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 From eastern South Africa, with a personal guide, it is new through the exciting western part of the vast country.
After having explored the eastern coast
and the southernmost tip of Africa, the trip now continues up the west coast, along with 10 other succulent nerds. NOW it really all about plants. We meet the others, are significantly more gray-haired than I am. Two Swiss, two French, one American, one English lady, two South Africans, one of whom is our guide: Dr. Graham Williamson. He has published countless books on plants from this region and surrounding countries, and is truly one of the greatest capabilities.

11. Cold morning that only a long hot shower can save. The others come in for breakfast in the absolutely stunning dining room. You feel more like Garth's personal guests than as paying guests. I went through my luggage with a close comb, and there are a few pounds that I'm sure I won't need. Later, I wonder why I didn't leave the shorts too?

After a quick break at the airport after a box Kotie forgot yesterday, we head north. We follow the N7, which is one of the main roads, but not quite big. It is in perfect condition and we have it pretty much to ourselves. It winds up through huge sandstone mounds, which are reasonably overgrown. We get through Atlantis (which I thought had gone) and it gets drier as we remove ourselves from the sea.

We stop at a dam, and along the way we find lots of exciting plants. Then we drive for a few hours and the next stop is at a very overgrown sandy field. There are a lot of interesting plants here, and there is a lot of photography, but there is no digging at all (I was shocked, when I was on a Argentine cacti tour: Everything was dug up!). After half an hour that turns into an hour, we get back into the Ford Transit bus and continue north.

We stop in the middle of the wilderness, at a small house with shade houses around. Buys ticket to a field nearby and rolls out of the dirt road. It's the wildest area I've seen in a long time. The soil is 5-50% covered exclusively by succulents! There are at least 30-50 species, and the longer you spend, the more there are. After an hour, we are far from ready to go, but it is getting late.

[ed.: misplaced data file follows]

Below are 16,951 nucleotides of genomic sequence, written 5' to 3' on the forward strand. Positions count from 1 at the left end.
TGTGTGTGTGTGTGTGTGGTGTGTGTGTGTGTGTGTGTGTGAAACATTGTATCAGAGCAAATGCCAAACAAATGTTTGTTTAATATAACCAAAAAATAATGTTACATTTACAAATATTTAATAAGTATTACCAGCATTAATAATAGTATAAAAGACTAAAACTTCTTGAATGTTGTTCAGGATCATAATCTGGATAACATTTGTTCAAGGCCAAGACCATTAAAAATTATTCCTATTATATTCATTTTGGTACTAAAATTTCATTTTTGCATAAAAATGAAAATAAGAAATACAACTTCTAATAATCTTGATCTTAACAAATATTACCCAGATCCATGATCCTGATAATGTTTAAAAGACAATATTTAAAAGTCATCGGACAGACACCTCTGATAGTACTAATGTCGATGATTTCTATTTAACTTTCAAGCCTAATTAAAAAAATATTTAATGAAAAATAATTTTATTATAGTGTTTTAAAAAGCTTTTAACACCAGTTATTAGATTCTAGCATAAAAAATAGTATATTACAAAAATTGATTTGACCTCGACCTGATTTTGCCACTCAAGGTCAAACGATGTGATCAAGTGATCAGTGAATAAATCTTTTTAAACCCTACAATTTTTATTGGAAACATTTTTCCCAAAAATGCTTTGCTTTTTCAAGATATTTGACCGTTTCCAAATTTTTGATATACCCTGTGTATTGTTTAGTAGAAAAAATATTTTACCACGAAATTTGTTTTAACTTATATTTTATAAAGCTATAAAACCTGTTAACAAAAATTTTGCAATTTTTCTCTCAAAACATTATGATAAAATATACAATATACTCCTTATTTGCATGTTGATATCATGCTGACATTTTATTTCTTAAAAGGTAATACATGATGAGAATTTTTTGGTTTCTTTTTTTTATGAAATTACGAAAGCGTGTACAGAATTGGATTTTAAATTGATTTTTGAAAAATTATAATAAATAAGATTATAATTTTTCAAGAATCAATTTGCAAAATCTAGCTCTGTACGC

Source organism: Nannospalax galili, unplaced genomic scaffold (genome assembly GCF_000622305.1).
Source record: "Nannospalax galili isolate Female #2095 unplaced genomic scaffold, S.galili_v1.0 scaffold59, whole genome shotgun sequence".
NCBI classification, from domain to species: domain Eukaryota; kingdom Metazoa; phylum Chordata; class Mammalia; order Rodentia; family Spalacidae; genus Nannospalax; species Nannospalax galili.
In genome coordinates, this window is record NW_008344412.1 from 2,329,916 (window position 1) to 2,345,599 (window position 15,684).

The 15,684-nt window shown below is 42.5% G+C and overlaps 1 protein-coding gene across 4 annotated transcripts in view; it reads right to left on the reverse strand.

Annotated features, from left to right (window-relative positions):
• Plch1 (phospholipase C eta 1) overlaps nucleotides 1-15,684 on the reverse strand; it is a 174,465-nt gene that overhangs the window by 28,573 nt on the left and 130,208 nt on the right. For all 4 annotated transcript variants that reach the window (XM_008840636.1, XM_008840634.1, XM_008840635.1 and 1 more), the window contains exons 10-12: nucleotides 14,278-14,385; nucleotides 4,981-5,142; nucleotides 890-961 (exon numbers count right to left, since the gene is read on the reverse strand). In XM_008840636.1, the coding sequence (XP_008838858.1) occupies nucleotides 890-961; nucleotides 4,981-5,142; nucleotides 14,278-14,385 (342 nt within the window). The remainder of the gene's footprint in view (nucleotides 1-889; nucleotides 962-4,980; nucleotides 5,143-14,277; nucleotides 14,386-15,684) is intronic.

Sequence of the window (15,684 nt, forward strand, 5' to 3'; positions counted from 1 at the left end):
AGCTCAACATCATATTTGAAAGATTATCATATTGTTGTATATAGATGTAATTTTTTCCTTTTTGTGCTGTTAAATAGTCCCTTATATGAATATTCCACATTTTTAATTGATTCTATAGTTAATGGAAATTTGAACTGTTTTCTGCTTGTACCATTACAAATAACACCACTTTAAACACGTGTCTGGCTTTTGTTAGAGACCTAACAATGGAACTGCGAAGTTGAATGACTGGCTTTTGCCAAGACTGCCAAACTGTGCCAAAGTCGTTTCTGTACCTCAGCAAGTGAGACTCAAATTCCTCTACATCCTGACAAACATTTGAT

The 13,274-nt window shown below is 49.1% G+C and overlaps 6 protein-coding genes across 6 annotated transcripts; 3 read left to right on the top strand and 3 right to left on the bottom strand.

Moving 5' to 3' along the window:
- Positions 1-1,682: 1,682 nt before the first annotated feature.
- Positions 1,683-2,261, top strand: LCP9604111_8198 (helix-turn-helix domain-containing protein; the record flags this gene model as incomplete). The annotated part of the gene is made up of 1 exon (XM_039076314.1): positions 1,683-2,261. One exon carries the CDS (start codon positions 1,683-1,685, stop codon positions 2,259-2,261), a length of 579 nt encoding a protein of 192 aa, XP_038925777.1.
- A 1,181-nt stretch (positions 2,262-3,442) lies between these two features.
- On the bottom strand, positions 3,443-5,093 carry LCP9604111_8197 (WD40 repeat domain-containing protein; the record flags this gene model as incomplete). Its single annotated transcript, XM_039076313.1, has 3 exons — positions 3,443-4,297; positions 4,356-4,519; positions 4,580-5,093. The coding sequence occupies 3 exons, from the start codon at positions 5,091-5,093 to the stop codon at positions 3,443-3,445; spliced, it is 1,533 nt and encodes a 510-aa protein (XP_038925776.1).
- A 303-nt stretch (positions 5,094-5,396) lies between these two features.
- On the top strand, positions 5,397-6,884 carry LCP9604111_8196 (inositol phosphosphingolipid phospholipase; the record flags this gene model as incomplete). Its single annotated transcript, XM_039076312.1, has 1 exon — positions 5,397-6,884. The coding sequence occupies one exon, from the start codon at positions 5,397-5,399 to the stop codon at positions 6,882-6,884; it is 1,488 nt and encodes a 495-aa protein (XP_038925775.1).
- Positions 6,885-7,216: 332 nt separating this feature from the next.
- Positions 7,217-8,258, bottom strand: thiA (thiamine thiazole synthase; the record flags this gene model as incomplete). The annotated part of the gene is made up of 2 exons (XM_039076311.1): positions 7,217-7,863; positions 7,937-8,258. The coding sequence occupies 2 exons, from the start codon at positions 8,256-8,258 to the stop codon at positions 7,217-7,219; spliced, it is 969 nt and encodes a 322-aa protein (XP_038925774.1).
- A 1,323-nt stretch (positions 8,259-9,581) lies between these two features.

We are really far out in the countryside. There are scattered sheep and some cows in the fields. Then little donkeys emerge and there is also a flock of goats every now and then. We gas in a small village, and at dusk, animals show up. There are lightning-quick mongoose, a single adorable hyrax, Thomson's gazelles, and a lot of birds from Egyptian geese to weavers and small falcons. Also see something similar to a buzzard, but don't know which one.

At seven o'clock, just before it gets dark, we land at a beautiful hotel in Springbok: Old Mill Lodge. I get an exceptionally nice room with antique furniture and a fantastic bathroom. I am far down in clean cloths, and while I transfer photos, I wash clothes. After dinner, which is a bit boring salmon pate and chicken / beef buffet, followed by mixed cooked fruit - fresh from can and jelly, I head home to arrange photos. Did not get coffee after the meal, but it says - as usual a kettle and powder in the room. There's even a little carafe of sherry that tastes great!

I'm trying a new system for arranging photos. If successful, it would have saved me a lot of time, but it is a lot of work processes and I get to mess around a bit. At half past twelve it must be enough; have to be up at seven.

12. After a hearty breakfast, based on English traditions, we leave the lodge at half-past nine. We drive up the N14 towards Pofadder, but make stops along the way. Once, we stop to remove a turtle from the road. Inside the field, two others are well underway to preserve the genus.

Another of the stops is incredibly far off a dirt road outside Poffadder. Here, a sheep farmer has found love for his wild plants. The first he shows, far out in a field, is the only one of its kind on the 600 hectars of the farm. I stand on his pickup truck, enjoying the wind. It's been really hot today. Later, I discover my arms were not as hardened, as I thought.

Borrowing his toilet. What a home: Despite being twenty kilometres from the nearest neighbour, and hundreds of kilometres from tarmac, his large home is similar to every other medium-sized English farmer. Huge furniture in the large living room, massages of nips, even a Spanish dancer to hide the extra toilet roll. Everything is spotless, not a dust spruce anywhere. Something of an achievement in this landscape!